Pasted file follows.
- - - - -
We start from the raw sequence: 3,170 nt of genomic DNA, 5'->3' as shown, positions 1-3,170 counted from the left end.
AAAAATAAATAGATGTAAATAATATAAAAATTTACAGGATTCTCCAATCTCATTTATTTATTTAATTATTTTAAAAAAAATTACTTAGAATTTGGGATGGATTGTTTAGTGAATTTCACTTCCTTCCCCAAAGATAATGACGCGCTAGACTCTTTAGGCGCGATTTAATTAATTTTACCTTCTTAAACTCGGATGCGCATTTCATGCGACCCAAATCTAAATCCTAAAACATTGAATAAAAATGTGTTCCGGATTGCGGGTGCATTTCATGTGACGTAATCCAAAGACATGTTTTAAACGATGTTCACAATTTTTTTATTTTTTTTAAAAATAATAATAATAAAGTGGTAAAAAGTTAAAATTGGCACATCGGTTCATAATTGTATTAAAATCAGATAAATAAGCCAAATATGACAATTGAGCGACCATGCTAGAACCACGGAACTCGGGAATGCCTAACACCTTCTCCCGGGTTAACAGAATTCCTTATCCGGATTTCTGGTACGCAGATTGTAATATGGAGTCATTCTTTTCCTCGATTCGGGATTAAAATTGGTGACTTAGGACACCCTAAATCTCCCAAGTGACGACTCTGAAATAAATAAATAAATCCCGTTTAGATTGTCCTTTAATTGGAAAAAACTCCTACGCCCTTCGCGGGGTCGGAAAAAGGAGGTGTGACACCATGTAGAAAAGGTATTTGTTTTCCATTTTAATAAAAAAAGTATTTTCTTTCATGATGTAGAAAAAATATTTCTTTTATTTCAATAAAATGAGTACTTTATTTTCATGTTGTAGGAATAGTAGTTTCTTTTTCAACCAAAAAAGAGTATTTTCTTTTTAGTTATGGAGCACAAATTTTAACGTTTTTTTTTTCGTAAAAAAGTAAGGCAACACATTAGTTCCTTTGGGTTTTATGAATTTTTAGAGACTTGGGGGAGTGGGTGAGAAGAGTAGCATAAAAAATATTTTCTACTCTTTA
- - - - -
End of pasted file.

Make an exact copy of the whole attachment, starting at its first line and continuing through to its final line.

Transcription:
We start from the raw sequence: 3,170 nt of genomic DNA, 5'->3' as shown, positions 1-3,170 counted from the left end.
AAAAATAAATAGATGTAAATAATATAAAAATTTACAGGATTCTCCAATCTCATTTATTTATTTAATTATTTTAAAAAAAATTACTTAGAATTTGGGATGGATTGTTTAGTGAATTTCACTTCCTTCCCCAAAGATAATGACGCGCTAGACTCTTTAGGCGCGATTTAATTAATTTTACCTTCTTAAACTCGGATGCGCATTTCATGCGACCCAAATCTAAATCCTAAAACATTGAATAAAAATGTGTTCCGGATTGCGGGTGCATTTCATGTGACGTAATCCAAAGACATGTTTTAAACGATGTTCACAATTTTTTTATTTTTTTTAAAAATAATAATAATAAAGTGGTAAAAAGTTAAAATTGGCACATCGGTTCATAATTGTATTAAAATCAGATAAATAAGCCAAATATGACAATTGAGCGACCATGCTAGAACCACGGAACTCGGGAATGCCTAACACCTTCTCCCGGGTTAACAGAATTCCTTATCCGGATTTCTGGTACGCAGATTGTAATATGGAGTCATTCTTTTCCTCGATTCGGGATTAAAATTGGTGACTTAGGACACCCTAAATCTCCCAAGTGACGACTCTGAAATAAATAAATAAATCCCGTTTAGATTGTCCTTTAATTGGAAAAAACTCCTACGCCCTTCGCGGGGTCGGAAAAAGGAGGTGTGACACCATGTAGAAAAGGTATTTGTTTTCCATTTTAATAAAAAAAGTATTTTCTTTCATGATGTAGAAAAAATATTTCTTTTATTTCAATAAAATGAGTACTTTATTTTCATGTTGTAGGAATAGTAGTTTCTTTTTCAACCAAAAAAGAGTATTTTCTTTTTAGTTATGGAGCACAAATTTTAACGTTTTTTTTTTCGTAAAAAAGTAAGGCAACACATTAGTTCCTTTGGGTTTTATGAATTTTTAGAGACTTGGGGGAGTGGGTGAGAAGAGTAGCATAAAAAATATTTTCTACTCTTTA